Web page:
Cut out any food group and your body will have a harder time digesting it if you start eating it again.
Go off bread for a while, for example, and you might end up feeling seven months pregnant when you next smash a baguette.
But if you give up dairy, the potential consequences could be more severe, with one professor claiming that you could make yourself lactose intolerant.
Many people are naturally ‘lactose maldigesters’, meaning that they struggle to digest lactose – particularly those in parts of the world where dairy plays a minimal part in the local diet.
Their bodies don’t produce much lactase – the enzyme that breaks down lactose.
As we age, our levels of the enzyme decrease, but the more dairy you eat, the more lactase your gut bacteria produce.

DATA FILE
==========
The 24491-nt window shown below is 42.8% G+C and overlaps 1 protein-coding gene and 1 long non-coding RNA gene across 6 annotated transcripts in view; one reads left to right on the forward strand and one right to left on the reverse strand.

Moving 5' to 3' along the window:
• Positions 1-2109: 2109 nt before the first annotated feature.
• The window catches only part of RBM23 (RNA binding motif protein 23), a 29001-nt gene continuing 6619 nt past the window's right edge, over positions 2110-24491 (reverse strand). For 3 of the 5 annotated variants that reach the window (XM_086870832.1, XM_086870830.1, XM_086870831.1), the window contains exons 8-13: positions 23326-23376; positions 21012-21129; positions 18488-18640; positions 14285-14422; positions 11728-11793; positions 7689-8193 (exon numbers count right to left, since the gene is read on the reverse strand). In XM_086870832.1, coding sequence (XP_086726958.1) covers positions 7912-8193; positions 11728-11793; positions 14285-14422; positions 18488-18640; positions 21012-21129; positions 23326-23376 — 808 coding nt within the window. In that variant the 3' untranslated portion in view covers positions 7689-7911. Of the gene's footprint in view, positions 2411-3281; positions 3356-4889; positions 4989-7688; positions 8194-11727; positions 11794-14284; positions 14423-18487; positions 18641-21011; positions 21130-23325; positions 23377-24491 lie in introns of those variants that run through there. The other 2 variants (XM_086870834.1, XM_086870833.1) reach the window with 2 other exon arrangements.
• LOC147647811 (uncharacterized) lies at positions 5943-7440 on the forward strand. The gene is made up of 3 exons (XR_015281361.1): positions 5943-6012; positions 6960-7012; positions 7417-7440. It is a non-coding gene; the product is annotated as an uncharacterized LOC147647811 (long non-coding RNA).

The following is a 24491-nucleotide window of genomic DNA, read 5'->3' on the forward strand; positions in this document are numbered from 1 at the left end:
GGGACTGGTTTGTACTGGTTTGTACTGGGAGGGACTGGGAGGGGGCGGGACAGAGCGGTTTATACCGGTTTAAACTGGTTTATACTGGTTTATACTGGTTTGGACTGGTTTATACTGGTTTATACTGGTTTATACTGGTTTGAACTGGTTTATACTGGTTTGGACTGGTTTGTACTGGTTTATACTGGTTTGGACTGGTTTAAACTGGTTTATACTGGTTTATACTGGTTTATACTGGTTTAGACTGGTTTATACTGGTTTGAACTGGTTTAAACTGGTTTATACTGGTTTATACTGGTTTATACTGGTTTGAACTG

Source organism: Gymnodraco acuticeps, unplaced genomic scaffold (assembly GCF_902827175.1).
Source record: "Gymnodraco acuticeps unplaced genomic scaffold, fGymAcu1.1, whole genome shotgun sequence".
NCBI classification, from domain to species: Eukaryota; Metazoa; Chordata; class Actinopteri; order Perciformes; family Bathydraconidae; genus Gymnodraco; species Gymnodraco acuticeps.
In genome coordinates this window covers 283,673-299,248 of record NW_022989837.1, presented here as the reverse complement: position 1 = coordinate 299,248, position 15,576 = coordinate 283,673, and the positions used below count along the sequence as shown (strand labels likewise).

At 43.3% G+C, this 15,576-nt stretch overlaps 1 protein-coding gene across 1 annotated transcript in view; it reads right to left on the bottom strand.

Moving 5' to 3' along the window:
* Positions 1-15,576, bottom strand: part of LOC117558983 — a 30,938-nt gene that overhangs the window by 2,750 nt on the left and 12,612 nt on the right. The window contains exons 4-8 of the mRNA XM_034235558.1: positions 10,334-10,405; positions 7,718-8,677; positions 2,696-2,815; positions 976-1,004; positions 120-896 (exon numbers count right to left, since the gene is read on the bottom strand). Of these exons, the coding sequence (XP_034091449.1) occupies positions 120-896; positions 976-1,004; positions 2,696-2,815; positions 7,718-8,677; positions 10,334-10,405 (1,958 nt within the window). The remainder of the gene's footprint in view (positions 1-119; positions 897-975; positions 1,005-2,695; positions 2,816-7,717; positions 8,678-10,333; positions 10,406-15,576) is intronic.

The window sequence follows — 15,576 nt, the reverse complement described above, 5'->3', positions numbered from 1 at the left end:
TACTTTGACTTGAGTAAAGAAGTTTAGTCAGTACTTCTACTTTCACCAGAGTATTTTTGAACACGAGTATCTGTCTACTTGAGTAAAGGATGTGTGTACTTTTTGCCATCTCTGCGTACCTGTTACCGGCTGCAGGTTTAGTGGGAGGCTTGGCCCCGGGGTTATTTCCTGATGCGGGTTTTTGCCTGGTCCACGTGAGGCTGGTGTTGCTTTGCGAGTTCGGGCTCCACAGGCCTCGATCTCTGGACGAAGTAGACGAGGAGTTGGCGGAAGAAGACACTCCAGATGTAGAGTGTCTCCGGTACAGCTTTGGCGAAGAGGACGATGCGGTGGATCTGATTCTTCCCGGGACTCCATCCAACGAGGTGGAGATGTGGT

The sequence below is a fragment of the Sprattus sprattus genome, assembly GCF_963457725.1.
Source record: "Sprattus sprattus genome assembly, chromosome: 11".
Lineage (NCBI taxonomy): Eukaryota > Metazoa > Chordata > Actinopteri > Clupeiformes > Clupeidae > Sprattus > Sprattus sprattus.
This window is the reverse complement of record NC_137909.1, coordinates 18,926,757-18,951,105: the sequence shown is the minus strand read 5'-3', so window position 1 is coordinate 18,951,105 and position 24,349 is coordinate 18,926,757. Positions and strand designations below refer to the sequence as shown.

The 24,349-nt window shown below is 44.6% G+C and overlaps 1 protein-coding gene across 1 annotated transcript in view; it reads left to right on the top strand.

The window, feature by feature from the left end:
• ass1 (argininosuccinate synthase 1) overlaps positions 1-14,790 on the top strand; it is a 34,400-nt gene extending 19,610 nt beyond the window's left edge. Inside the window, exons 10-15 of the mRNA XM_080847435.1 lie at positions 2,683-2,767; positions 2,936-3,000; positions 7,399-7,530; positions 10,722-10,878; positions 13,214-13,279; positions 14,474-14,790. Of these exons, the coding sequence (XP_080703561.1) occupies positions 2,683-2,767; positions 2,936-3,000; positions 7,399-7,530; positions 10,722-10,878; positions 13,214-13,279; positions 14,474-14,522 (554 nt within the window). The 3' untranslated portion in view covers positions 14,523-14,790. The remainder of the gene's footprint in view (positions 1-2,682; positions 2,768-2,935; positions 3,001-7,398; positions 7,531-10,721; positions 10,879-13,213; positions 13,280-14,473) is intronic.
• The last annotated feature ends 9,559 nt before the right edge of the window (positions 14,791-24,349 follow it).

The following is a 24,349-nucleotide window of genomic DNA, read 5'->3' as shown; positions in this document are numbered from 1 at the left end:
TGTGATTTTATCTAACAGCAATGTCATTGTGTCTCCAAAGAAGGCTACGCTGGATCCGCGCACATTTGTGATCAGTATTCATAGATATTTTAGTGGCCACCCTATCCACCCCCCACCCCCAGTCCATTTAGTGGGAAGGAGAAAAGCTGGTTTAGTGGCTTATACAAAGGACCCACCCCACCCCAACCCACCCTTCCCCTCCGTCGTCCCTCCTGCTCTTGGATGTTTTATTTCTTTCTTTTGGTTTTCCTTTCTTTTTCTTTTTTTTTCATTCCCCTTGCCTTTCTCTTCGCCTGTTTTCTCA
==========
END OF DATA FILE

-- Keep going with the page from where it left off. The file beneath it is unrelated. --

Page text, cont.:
‘The bacteria in our colon need to be fed in order to survive,’ explains Dennis Savaiano, PhD, Meredith Professor of Nutrition Policy at Purdue University.
He tells Well + Good that whatever you feed your gut, those bacteria are going to prosper.
‘Individuals who are used to eating lactose in their diet have more lactase enzyme [than people don’t eat lactose-containing foods]—we think six to eight times more—and are more efficient at digesting it so they don’t get symptoms.’
So if you are vegan or just don’t want to consume dairy, you might want to continue supping from the plant-based cup.
If, however, you decide that you do want to start consuming animal milk, you can retrain your body to break down lactose again.